Aug. 29 column: Dealing with deer

Dealing with deer and moose

Here is a link to my column in today’s edition of The Spokesman-Review: Dissuading uninvited guests.¬†As most residents of the Inland Northwest know, dealing with deer and other critters – moose, turkeys, raccoons, squirrels and gophers, to name a few – can be a frustrating problem. This topic is something I get asked about a lot which is what prompted this column. I list several strategies you can employ to keep them away from your garden.

I didn’t have room to include lists of deer-resistant plants but here are some suggestions:

Perennials: anemone, bee balm, black-eyed Susan, blanketflower, bleeding heart, coneflower, foxglove, globe thistle, hellebore, iris, lupine, poppy, rockcress, Russian sage, sedum, Shasta daisy, snow-in-summer, and yarrow.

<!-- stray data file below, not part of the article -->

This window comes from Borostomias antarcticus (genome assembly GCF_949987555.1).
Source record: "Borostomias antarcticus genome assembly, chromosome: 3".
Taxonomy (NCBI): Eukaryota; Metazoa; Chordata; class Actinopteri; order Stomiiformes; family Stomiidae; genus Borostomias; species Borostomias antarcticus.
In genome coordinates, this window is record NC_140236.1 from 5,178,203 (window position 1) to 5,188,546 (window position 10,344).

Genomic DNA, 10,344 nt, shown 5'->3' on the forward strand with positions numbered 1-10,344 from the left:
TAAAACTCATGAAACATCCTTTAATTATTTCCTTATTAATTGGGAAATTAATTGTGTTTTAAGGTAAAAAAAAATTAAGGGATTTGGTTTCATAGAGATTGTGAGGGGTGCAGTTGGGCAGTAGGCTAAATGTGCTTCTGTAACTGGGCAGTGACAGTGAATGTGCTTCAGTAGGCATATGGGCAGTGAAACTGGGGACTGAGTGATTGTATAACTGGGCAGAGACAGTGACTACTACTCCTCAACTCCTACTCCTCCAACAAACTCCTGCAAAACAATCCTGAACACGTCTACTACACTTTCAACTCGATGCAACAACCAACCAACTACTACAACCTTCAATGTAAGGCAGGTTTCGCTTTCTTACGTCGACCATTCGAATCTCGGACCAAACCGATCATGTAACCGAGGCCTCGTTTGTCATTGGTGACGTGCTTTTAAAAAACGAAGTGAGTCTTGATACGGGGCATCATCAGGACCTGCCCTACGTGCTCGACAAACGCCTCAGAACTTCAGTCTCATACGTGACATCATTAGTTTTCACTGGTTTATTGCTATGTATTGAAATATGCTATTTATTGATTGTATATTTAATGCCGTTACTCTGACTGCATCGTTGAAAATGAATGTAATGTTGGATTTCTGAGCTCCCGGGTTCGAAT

Shrubs: chokecherry, elderberry, currant, lilac, red-twig dogwood, snowberry, Mugho pine, spirea, Oregon grape, rhododendron, cotoneaster, kinnikinnik, and wild rose.

Trees: birch, linden, sumac, willow and conifers like Douglas fir, hemlock, juniper, pine and spruce.

If you’re looking for a good book about how to deal with deer, one of my favorites is “Deerproofing Your Yard & Garden” by Rhonda Massingham Hart (Storey Publishing, 200 pages, $14.95). The author does a good job of looking at why deer behave the way they do, which helps us come up with better ways of repelling them.

I hope you enjoyed the photo that accompanied today’s column. You can imagine how shocking it was to look out our front window and see “Mortimer the Moose” that day! I’m including the photo above, which was our first glimpse of him. He visited us for several days in a row, which gave me the opportunity to take some photos that I wouldn’t ordinarily be close enough to get.